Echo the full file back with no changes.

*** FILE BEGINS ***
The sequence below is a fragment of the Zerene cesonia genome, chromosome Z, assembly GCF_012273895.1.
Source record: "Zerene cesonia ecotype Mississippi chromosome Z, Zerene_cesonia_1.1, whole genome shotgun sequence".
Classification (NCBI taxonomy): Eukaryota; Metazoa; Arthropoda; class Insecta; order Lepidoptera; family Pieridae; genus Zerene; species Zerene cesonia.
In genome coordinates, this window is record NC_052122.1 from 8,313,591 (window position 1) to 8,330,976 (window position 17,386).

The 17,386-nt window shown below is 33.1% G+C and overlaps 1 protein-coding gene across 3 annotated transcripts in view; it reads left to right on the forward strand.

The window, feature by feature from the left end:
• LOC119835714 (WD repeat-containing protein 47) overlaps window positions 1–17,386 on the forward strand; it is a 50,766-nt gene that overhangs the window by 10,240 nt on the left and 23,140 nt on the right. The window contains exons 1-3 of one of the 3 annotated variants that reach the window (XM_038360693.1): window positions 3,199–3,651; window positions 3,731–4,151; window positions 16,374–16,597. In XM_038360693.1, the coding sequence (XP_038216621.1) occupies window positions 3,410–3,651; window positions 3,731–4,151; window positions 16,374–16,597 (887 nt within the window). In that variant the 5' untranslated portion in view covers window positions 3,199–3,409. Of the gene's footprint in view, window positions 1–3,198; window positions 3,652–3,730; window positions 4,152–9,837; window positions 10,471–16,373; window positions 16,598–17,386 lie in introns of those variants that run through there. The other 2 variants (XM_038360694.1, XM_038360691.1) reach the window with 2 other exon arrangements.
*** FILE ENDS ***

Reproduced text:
The sequence below is a fragment of the Zerene cesonia genome, chromosome Z, assembly GCF_012273895.1.
Source record: "Zerene cesonia ecotype Mississippi chromosome Z, Zerene_cesonia_1.1, whole genome shotgun sequence".
Classification (NCBI taxonomy): Eukaryota; Metazoa; Arthropoda; class Insecta; order Lepidoptera; family Pieridae; genus Zerene; species Zerene cesonia.
In genome coordinates, this window is record NC_052122.1 from 8,313,591 (window position 1) to 8,330,976 (window position 17,386).

The 17,386-nt window shown below is 33.1% G+C and overlaps 1 protein-coding gene across 3 annotated transcripts in view; it reads left to right on the forward strand.

The window, feature by feature from the left end:
• LOC119835714 (WD repeat-containing protein 47) overlaps window positions 1–17,386 on the forward strand; it is a 50,766-nt gene that overhangs the window by 10,240 nt on the left and 23,140 nt on the right. The window contains exons 1-3 of one of the 3 annotated variants that reach the window (XM_038360693.1): window positions 3,199–3,651; window positions 3,731–4,151; window positions 16,374–16,597. In XM_038360693.1, the coding sequence (XP_038216621.1) occupies window positions 3,410–3,651; window positions 3,731–4,151; window positions 16,374–16,597 (887 nt within the window). In that variant the 5' untranslated portion in view covers window positions 3,199–3,409. Of the gene's footprint in view, window positions 1–3,198; window positions 3,652–3,730; window positions 4,152–9,837; window positions 10,471–16,373; window positions 16,598–17,386 lie in introns of those variants that run through there. The other 2 variants (XM_038360694.1, XM_038360691.1) reach the window with 2 other exon arrangements.